Supplies for arts and crafts most popular
Erin Tempest, an art student at the University of Alberta, was shopping at the centre for the first time, looking for items for her art projects.
"Some dried flowers, some cellophane, a paisley tie," she said, sharing what she had in her basket. "Stuff with cool textures is what I'm looking for or is what is appealing to me anyway."
In the next aisle, Veronique Drouin pushed her shopping cart carefully up and down the narrow aisles, scanning the overflowing bins.
The great grandmother shops at the centre two or three times a week, looking for embroidery and fabric.
Centre eyes expansion next year
Unloading a van full of Christmas wrapping and odds and ends, it was Elaine Hunter's sixth stop at the centre before her move to Vancouver.
"I'm cleaning out the basement. After 40 years of a big house, we're downsizing," she said. "I've had people taking things out of my car. I don't even get them in [the centre]."
Business is so brisk that the centre will be looking for a bigger home once the lease expires on its current location next year.
"We think it's just going to keep on getting busier and busier," said Baxter.
"We do lots of regulars but we also have lots of people who here finding this a whole new thing that they can do, so I think that's a huge thing that we're going to get bigger and better."
Thursday, January 10, 2008
China 'plans to send troops into North Korea'
By Richard Spencer in Beijing Last Updated: 2:10am GMT 10/01/2008
China is planning to send troops into North Korea to restore order and secure its nuclear arsenal in the event of the regime’s collapse.
According to a new report, Beijing would send in the People’s Liberation Army if it felt threatened by a rapid breakdown in Kim Jong-il’s rule over the country.
China would seek to win the backing of the United Nations first, but would be prepared to act unilaterally if necessary.
“If the international community did not react in a timely manner as the internal order in North Korea deteriorated rapidly, China would seek to take the initiative in restoring stability,” said the report by two Washington think-tanks.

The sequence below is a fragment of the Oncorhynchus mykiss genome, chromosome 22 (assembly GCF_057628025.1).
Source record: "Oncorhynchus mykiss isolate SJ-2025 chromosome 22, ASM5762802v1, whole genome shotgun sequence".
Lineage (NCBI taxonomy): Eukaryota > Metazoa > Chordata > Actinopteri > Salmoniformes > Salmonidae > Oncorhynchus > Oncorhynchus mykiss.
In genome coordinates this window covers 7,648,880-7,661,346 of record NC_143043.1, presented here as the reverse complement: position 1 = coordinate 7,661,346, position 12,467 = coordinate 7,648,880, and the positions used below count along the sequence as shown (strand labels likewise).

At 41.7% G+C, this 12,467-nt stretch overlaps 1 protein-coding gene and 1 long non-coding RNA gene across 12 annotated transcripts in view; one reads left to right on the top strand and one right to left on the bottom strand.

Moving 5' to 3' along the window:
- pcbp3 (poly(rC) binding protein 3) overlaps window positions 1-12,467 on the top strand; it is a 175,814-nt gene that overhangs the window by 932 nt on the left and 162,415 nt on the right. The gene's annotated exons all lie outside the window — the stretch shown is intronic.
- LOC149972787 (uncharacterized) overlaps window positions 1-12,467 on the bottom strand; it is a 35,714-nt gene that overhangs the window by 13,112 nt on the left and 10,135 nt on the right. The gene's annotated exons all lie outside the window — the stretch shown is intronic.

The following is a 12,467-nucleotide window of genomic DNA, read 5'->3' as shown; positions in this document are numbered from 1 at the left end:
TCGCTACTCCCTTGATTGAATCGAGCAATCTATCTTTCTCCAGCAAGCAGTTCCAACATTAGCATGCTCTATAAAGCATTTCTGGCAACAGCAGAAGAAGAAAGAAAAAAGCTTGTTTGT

Based on extensive interviews conducted in China, including with PLA academics, the report’s findings back up previous indications of China’s major change in attitude to Kim Jong-il after the North Korean nuclear test of October 2006, and also demonstrate its willingness to assert itself in international affairs.
Separately, Beijing today announced its ambitions in space for the coming year, including the launch of 15 rockets and 17 satellites as well as its first space walk.
According to PLA academics quoted by the report, which was written by the Centre for Strategic and International Studies and the US Institute of Peace, the army has three “missions” in a failing North Korea.
One would be humanitarian — to deal with refugees or the consequences of natural disaster.
The second is peacekeeping and maintaining order, and the third requires it to deal with contamination from a military strike on North Korea’s nuclear facilities, and to secure nuclear weapons and materials to prevent them getting into the “wrong hands”.
The report said that there were disagreements among its sources as to whether China still wished to preserve its “special relationship” with North Korea, the only country with which it has a formal, mutual defence alliance.
But they agreed that Beijing would neither intervene to replace Kim Jong-il, nor to prevent him being replaced by others.
The Chinese government’s prime concern was stability, though there was thought to be no immediate danger of a breakdown.
China’s foreign ministry spokesman said she had “no knowledge” of the plan, but did not deny its existence.
Shi Yinhong, a professor of international relations at Beijing’s People’s University, said the plan might have been drawn up when the North Korean regime was under greater pressure than now.
It was still unclear how it would react in future, though. “China, as with other powers, is a little confused about this,” he said.